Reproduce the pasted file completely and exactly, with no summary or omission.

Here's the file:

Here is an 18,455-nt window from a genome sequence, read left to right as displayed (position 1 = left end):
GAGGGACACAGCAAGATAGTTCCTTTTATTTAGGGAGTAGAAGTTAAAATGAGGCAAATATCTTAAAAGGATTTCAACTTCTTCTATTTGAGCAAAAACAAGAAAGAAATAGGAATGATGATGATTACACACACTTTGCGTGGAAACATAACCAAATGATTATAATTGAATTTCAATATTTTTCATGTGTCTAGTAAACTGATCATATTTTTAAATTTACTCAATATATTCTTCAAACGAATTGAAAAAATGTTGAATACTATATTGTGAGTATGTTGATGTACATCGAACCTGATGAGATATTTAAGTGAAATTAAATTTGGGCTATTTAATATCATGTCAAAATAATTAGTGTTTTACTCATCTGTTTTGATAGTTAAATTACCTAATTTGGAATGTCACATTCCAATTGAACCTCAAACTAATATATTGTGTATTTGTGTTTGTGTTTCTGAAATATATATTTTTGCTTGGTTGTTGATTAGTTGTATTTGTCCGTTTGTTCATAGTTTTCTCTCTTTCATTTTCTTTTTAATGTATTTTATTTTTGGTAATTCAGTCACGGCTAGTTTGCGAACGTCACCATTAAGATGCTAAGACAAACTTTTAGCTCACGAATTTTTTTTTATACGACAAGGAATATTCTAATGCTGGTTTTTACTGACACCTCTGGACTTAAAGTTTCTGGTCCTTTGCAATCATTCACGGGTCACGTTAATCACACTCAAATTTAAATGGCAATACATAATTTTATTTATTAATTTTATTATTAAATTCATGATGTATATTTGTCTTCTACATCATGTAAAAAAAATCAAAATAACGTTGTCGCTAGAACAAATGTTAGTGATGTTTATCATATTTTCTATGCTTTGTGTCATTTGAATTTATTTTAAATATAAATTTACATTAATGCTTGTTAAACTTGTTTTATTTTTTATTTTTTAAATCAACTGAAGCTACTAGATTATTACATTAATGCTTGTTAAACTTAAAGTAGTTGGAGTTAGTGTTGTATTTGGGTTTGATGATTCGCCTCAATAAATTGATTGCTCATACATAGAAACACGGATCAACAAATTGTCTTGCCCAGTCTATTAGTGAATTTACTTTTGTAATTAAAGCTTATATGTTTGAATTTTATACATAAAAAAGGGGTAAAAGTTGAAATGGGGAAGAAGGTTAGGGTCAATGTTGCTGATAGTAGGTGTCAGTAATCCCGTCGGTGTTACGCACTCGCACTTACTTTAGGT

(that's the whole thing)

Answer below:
Here is an 18,455-nt window from a genome sequence, read left to right as displayed (position 1 = left end):
GAGGGACACAGCAAGATAGTTCCTTTTATTTAGGGAGTAGAAGTTAAAATGAGGCAAATATCTTAAAAGGATTTCAACTTCTTCTATTTGAGCAAAAACAAGAAAGAAATAGGAATGATGATGATTACACACACTTTGCGTGGAAACATAACCAAATGATTATAATTGAATTTCAATATTTTTCATGTGTCTAGTAAACTGATCATATTTTTAAATTTACTCAATATATTCTTCAAACGAATTGAAAAAATGTTGAATACTATATTGTGAGTATGTTGATGTACATCGAACCTGATGAGATATTTAAGTGAAATTAAATTTGGGCTATTTAATATCATGTCAAAATAATTAGTGTTTTACTCATCTGTTTTGATAGTTAAATTACCTAATTTGGAATGTCACATTCCAATTGAACCTCAAACTAATATATTGTGTATTTGTGTTTGTGTTTCTGAAATATATATTTTTGCTTGGTTGTTGATTAGTTGTATTTGTCCGTTTGTTCATAGTTTTCTCTCTTTCATTTTCTTTTTAATGTATTTTATTTTTGGTAATTCAGTCACGGCTAGTTTGCGAACGTCACCATTAAGATGCTAAGACAAACTTTTAGCTCACGAATTTTTTTTTATACGACAAGGAATATTCTAATGCTGGTTTTTACTGACACCTCTGGACTTAAAGTTTCTGGTCCTTTGCAATCATTCACGGGTCACGTTAATCACACTCAAATTTAAATGGCAATACATAATTTTATTTATTAATTTTATTATTAAATTCATGATGTATATTTGTCTTCTACATCATGTAAAAAAAATCAAAATAACGTTGTCGCTAGAACAAATGTTAGTGATGTTTATCATATTTTCTATGCTTTGTGTCATTTGAATTTATTTTAAATATAAATTTACATTAATGCTTGTTAAACTTGTTTTATTTTTTATTTTTTAAATCAACTGAAGCTACTAGATTATTACATTAATGCTTGTTAAACTTAAAGTAGTTGGAGTTAGTGTTGTATTTGGGTTTGATGATTCGCCTCAATAAATTGATTGCTCATACATAGAAACACGGATCAACAAATTGTCTTGCCCAGTCTATTAGTGAATTTACTTTTGTAATTAAAGCTTATATGTTTGAATTTTATACATAAAAAAGGGGTAAAAGTTGAAATGGGGAAGAAGGTTAGGGTCAATGTTGCTGATAGTAGGTGTCAGTAATCCCGTCGGTGTTACGCACTCGCACTTACTTTAGGT